“….the core of the Big Crunch consists of a tubular metal frame that has been wrapped in strips of wood lattice. Various debris are hung from this foundation, and the center of the mound features a small room with openings at both ends. The materials are layered to create a sense of direction and movement that flows from the entrance to the direction of the theater.

Taking discarded items from civilization and combining them in a frenetic mound is a provocative statement — Raumlaborberlin sees it as “a gathering place and forum for conflict and discussions.” Like the eye of a storm, the frenzied chaos is haunting. The structure seems to have been assembled by another force – one that has left behind a trail of debris composed of items that society no longer deems valuable. Whether visitors are amused by the work or other emotions arise, we hope they are up-to-date on their tetanus shots.”

Discussion//How Big Africa Really Is???

Once again the importance of visualizing data is celebrated by this map!

It’s about 11.7 million square miles, which is really big—big enough to fit the United States, China, India, Japan, and much of Europe within its borders. And that’s precisely what Kai Krause did with this inventive map, “The True Size of Africa”, which he describes as his contribution to “the fight against rampant Immappacy.

What is immappacy? Krause explains:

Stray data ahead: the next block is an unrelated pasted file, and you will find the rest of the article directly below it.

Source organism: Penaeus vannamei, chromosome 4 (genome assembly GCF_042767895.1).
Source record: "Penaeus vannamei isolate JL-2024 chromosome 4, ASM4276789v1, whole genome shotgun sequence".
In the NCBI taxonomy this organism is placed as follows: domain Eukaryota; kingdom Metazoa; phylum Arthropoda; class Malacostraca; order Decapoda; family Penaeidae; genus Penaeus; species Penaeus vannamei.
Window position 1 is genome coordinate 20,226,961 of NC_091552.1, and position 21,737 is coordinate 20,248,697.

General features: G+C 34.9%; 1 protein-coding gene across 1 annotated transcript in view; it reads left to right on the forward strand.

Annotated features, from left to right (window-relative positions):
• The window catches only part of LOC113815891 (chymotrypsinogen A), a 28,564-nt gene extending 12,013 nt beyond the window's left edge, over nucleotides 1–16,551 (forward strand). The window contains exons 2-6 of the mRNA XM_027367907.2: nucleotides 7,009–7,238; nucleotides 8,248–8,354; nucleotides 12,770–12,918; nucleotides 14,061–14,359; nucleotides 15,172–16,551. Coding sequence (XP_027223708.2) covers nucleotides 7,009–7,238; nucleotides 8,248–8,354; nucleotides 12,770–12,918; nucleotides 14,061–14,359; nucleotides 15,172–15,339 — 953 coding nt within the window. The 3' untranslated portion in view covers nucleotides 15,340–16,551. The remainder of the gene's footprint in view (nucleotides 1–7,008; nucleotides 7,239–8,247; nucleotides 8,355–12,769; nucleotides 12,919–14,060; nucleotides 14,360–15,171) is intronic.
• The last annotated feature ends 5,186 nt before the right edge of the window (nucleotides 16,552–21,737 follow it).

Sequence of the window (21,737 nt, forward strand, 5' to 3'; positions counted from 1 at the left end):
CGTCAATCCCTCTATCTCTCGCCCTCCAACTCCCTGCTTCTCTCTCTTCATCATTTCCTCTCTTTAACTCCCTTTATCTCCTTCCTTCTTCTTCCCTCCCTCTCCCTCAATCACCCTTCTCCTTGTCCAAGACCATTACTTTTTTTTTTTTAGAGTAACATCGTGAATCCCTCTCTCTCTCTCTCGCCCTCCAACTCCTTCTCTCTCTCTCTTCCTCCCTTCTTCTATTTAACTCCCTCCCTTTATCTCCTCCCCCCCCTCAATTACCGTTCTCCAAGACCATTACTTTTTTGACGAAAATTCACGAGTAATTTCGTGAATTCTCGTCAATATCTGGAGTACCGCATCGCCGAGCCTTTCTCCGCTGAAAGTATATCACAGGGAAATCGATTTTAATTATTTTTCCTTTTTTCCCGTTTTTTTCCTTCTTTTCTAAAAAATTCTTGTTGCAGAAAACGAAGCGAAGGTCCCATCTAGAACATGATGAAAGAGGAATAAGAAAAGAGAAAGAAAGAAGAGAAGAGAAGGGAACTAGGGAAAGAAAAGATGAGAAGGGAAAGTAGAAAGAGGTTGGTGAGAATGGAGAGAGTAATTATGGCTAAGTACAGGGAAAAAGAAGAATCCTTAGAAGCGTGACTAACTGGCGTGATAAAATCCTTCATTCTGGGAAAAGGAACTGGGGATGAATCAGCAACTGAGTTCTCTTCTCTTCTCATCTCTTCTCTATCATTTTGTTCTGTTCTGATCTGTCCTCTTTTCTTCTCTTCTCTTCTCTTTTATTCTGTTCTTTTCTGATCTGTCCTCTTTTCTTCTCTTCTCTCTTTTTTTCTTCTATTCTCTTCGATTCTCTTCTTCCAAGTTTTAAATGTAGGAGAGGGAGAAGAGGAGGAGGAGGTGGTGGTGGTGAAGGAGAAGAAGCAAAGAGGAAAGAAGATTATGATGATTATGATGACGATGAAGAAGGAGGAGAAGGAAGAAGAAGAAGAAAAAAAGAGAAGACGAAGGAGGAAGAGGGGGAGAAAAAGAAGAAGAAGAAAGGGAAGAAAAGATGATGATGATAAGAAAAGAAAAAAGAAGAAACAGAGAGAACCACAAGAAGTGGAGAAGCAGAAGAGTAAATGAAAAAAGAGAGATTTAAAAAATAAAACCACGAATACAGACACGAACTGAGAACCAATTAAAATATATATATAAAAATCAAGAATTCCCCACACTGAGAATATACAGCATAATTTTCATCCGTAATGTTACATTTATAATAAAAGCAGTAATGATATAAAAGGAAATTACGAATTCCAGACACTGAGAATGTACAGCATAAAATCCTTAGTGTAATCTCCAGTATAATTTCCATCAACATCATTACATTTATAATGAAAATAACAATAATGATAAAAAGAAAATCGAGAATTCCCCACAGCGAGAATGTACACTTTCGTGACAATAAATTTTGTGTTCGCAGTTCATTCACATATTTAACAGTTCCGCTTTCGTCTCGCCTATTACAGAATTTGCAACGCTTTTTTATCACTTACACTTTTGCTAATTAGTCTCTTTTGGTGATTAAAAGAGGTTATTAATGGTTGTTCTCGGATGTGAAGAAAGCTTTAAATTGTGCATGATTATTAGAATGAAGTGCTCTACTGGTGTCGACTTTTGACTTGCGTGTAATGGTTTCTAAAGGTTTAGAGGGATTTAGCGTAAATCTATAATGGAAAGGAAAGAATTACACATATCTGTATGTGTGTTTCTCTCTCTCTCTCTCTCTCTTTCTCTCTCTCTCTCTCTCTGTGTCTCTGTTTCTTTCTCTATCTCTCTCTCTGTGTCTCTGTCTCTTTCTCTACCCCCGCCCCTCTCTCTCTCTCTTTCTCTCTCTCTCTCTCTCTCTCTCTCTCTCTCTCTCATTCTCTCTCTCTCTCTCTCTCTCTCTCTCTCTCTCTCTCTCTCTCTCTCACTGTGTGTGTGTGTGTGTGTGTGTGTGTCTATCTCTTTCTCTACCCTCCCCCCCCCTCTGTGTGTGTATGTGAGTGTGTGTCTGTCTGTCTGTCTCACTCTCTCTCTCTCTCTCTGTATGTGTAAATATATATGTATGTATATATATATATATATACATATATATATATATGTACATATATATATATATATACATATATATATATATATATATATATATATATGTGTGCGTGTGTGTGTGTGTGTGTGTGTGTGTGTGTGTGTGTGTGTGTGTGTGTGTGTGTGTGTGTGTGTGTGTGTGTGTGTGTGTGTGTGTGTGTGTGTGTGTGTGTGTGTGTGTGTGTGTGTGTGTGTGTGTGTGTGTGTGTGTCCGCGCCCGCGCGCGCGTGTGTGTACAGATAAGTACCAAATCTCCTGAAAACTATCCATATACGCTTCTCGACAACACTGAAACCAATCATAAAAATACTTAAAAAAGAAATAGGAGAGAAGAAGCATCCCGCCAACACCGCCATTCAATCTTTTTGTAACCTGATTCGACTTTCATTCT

“…In addition to the well known social issues of illiteracy and innumeracy, there also should be such a concept as “immappacy,” meaning insufficient geographical knowledge. 

A survey of random American schoolkids let them guess the population and land area of their country. Not entirely unexpected, but still rather unsettling, the majority chose “1-2 billion” and “largest in the world,” respectively.

Even with Asian and European college students, geographical estimates were often off by factors of 2-3. This is partly due to the highly distored nature of the predominantly used mapping projections (such as Mercator). 

A particularly extreme example is the worldwide misjudgment of the true size of Africa. This single image tries to embody the massive scale, which is larger than the USA, China, India, Japan, and all of Europe … combined!”

*see original size of the map (+)

*credits/ good (+)

Mosquitoes//by Ken Kaplan & Ted Krueger

Digging in the archives of Lebbeus Woods’ blog (+), I found an article back from May 2010, which in my opinion has to be shared for every architecture fan, student, critic etc. Take a loot at the Mosquitoes!

“….In the annals of the architecture avant-garde, the team of Ken Kaplan and Ted Krueger—K/K R&D—occupies a truly unique place. Never before or since have satrire and humor been deployed to confront such serious architectural issues. The social criticism of Swift and the moral parables of Kafka live on in their writings and constructions, but also concepts such as the analog and renegade cities, which speak both to the mission of contemporary design and today’s spontaneous expansion of traditional urban centers. Their use of the machine is both a critique of functionalism and a call for hands-on invention that transcends corporate goals and limits. For Kaplan and Krueger, paradox and contradiction confound existing institutions of power, but at the same time are political opportunities for the rest of us. Their work is more relevant than ever.” 


*get Pamphlet Architecture 14 online from amazon (+)